Make us your home page

Today’s top headlines delivered to you daily.

(View our Privacy Policy)

MacDill trespasser spent weekend in congressman's office in 2003

Federal prosecutors say Suzanne Jensen has sneaked into MacDill four times since late 2012.

Federal prosecutors say Suzanne Jensen has sneaked into MacDill four times since late 2012.

TAMPA — Suzanne M. Jensen apparently doesn't find post-Sept. 11 government security as daunting as most Americans.

The homeless woman charged with sneaking into MacDill Air Force Base four times since 2012 was arrested by U.S. Capitol police in 2003 after she thwarted security and spent a weekend in a congressman's office.

The arrest wasn't mentioned Wednesday during a brief hearing in Tampa where a federal judge ordered a mental competency hearing for Jensen for the MacDill charges for Aug. 21.

That's Jensen's 51st birthday.

Capitol police said Jensen simply walked into the unlocked office of Rep. Devin Nunes, R-Calif., at the Capitol's Longworth building during business hours on a Friday in 2003. Nobody spotted her.

Jensen wasn't disturbed until Sunday afternoon, published reports of the incident said, when a staffer for Nunes couldn't get into the office.

Jensen had locked the door. The staffer called police.

"We know she must have been there quite awhile because she ate everything we had in the refrigerator," Nunes told the Visalia (Calif.) Times-Delta.

Jensen was charged with unlawful entry, according to 2003 stories by the Times-Delta and USA Today. The disposition of the case could not be immediately determined.

Federal prosecutors charged Jensen in June for trespassing on MacDill four times since Oct. 1. In one instance, Jensen told security officers she entered the high-security installation by simply using an overturned trash can to climb a wall.

But Jensen wasn't arrested on a federal warrant for those charges until July 29 by the El Paso County Sheriff's Office in Colorado Springs, Colo.

Details about how deputies found Jensen were unavailable, said sheriff's officials there.

Jensen is being held without bail pending her competency hearing. A federal prosecutor told federal Magistrate Judge Anthony Porcelli that she had reason to believe Jensen wasn't able to understand legal proceedings against her.

Jensen's public defender, Stephen Baer, told the judge that the case may have "national security implications." But he did not explain, and lawyers declined to comment afterward.

Jensen has a history of entering military bases. In August 2012, she pleaded guilty to trespassing for illegally entering Fort Myer in Virginia. She was sentenced to time served. In 2007, she was charged with illegally entering Fort Bragg and Pope Air Force Base, both in North Carolina. Charges were later dismissed.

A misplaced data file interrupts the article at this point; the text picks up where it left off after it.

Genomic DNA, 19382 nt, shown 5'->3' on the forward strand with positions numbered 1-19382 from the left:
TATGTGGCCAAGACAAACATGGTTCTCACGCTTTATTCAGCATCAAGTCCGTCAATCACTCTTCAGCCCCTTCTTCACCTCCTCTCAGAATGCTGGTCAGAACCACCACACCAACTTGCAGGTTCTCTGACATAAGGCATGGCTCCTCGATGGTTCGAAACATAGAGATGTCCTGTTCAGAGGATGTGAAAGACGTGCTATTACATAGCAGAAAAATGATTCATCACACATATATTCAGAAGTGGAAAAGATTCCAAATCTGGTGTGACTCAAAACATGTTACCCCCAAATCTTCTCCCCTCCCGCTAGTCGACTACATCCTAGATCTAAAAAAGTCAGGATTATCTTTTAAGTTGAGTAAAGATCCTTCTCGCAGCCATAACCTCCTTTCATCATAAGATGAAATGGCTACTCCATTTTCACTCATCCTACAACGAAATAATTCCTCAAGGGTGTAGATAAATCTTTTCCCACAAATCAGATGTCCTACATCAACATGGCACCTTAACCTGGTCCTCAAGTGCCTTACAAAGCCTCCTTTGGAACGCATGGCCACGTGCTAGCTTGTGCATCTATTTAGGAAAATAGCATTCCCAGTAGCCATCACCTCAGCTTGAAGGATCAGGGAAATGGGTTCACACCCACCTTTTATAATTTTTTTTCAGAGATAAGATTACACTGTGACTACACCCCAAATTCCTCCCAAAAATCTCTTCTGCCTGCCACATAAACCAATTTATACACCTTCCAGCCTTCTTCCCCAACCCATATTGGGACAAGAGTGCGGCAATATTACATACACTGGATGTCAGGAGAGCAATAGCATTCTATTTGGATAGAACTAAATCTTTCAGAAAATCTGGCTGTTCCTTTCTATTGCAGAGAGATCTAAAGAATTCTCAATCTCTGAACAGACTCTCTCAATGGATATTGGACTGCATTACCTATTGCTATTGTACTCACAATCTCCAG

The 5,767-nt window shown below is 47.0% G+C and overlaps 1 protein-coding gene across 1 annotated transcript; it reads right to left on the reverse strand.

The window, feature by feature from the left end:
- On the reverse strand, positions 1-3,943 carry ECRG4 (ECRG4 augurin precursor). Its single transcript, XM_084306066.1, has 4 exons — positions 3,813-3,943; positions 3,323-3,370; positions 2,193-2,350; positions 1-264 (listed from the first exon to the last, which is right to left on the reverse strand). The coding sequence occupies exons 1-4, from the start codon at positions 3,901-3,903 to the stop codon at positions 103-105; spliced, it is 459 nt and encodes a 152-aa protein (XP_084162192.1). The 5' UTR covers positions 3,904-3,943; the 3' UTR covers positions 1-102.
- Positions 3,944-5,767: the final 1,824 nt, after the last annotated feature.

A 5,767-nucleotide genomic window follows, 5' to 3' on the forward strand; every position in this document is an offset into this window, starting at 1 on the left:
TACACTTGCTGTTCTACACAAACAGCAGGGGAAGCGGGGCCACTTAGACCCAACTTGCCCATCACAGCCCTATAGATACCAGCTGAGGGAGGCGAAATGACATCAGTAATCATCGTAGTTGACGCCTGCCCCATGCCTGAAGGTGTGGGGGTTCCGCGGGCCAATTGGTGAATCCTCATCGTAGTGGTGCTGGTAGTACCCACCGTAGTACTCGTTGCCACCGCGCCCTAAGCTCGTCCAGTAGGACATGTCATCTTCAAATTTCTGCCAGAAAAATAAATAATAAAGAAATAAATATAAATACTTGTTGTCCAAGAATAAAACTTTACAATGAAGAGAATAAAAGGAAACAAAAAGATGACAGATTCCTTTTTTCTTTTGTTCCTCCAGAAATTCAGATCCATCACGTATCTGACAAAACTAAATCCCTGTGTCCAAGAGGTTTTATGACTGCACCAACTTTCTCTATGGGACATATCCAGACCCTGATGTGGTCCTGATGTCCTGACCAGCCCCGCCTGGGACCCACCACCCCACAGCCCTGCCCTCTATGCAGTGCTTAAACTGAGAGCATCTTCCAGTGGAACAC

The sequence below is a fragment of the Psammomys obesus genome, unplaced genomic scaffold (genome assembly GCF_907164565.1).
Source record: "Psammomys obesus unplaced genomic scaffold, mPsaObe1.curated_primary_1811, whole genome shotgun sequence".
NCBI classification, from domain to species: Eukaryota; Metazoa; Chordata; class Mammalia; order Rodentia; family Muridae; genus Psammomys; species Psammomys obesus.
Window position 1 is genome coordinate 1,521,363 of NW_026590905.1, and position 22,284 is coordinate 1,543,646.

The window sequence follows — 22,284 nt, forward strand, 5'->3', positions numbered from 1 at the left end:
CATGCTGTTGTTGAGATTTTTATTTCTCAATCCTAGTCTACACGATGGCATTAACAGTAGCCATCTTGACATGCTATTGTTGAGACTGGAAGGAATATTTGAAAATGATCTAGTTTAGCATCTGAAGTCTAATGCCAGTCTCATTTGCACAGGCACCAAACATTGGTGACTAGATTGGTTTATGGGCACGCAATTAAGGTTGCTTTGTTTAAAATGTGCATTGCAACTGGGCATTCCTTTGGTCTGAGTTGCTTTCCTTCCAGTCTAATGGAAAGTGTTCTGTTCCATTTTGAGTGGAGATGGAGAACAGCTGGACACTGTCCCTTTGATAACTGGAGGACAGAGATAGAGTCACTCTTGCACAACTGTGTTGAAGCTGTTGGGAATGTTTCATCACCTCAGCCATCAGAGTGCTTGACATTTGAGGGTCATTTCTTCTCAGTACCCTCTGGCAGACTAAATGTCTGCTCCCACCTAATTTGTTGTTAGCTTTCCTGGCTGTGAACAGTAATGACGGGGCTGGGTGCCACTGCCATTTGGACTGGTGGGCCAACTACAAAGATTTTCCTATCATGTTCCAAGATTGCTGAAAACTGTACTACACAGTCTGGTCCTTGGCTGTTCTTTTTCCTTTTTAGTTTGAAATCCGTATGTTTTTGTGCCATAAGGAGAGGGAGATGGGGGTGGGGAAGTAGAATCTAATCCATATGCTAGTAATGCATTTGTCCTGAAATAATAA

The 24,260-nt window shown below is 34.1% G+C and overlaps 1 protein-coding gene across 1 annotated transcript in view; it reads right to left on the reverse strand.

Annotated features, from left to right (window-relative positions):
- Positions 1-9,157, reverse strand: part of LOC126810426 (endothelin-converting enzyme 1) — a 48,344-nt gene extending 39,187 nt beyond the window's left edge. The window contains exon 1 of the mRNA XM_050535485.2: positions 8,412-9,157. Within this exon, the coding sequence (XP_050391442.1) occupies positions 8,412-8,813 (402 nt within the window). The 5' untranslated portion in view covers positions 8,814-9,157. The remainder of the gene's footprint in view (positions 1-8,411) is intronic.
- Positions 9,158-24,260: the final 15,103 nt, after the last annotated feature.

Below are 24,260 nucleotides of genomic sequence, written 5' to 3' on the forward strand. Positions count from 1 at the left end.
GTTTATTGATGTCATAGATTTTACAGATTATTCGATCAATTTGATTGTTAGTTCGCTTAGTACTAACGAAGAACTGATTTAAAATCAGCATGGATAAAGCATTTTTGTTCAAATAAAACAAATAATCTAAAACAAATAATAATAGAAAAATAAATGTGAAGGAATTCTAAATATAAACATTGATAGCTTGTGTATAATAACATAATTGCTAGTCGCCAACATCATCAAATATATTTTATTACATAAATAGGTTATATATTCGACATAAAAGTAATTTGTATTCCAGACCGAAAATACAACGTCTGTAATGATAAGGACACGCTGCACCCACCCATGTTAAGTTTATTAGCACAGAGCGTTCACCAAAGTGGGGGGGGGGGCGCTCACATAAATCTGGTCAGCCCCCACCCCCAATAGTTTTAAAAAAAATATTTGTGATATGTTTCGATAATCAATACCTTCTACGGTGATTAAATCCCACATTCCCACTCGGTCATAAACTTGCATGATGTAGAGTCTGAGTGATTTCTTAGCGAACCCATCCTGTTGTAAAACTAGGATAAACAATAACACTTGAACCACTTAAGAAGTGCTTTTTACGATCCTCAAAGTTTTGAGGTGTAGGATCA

Why Jensen traveled to Colorado is a mystery.

Colorado Springs happens to be the home of the U.S. Air Force Academy, the alma mater of MAcDill commander Col. Scott DeThomas.

Times researcher John Martin contributed to this report. William R. Levesque can be reached at or (813) 226-3432

MacDill trespasser spent weekend in congressman's office in 2003 08/07/13 [Last modified: Wednesday, August 7, 2013 11:35pm]
Photo reprints | Article reprints

© 2017 Tampa Bay Times


Join the discussion: Click to view comments, add yours

  1. Editorial: Trump assaults rule of law by attacking attorney general


    Jeff Sessions was a terrible choice for attorney general, and the policies he has pursued in his brief tenure — cracking down on immigrants, bullying sheriffs, prosecuting low-level offenders to the max — are counterproductive. But the stinging personal attacks President Donald Trump leveled at Sessions this …

    The stinging personal attacks President Donald Trump leveled at Attorney General Jess Sessions this week assault the integrity of the Department of Justice and the rule of law.
  2. Iowa group sues United over death of giant rabbit, Simon


    DES MOINES, Iowa — A group of Iowa businessmen filed a lawsuit Wednesday against United Airlines over the death of Simon, a giant rabbit whose lifeless body was discovered in a kennel after a flight from London to Chicago.

    In this May 8, 2017 file photo, attorney Guy Cook speaks a news conference while looking at a photo of Simon, a giant rabbit that died after flying from the United Kingdom to Chicago, in Des Moines, Iowa. A group of Iowa businessmen have filed a lawsuit against United Airlines over the death of Simon. The businessmen filed the lawsuit Wednesday, July 26, 2017, more than three months after airline workers found the continental rabbit named Simon dead. [AP Photo/Charlie Neibergall]
  3. Elderly Brooksville woman dies in Wednesday crash


    BROOKSVILLE — An 87-year-old woman died following a Wednesday morning car crash, according to the Florida Highway Patrol.

  4. As Dow hits new high, Raymond James Financial reports record financial gains


    On the same day that the Dow closed at new highs, investment firm Raymond James Financial reported record revenues and earnings for its fiscal third quarter that ended June 30.

    Raymond James Financial CEO Paul Reilly unveiled record quarterly revenues and earnings for the St. Petersburg-based investment firm. [Courtesy of Raymond James Financial]
  5. 5 things to know about the Senate's bid to unwind the Affordable Care Act


    Senate Republicans undertook the first steps in their plan to repeal the Affordable Care this week, launching a process they hope will yield a GOP health-care bill by week's end.

    Sen. Bob Corker, R-Tenn., talks with reporters as he walks to the U.S. Capitol on Wednesday in Washington. Corker was one of nine republican senators to vote against the health care bill in the Senate. The U.S. Senate will continue debate on the Better Care Reconciliation Act. [Photo by Justin Sullivan | Getty Images]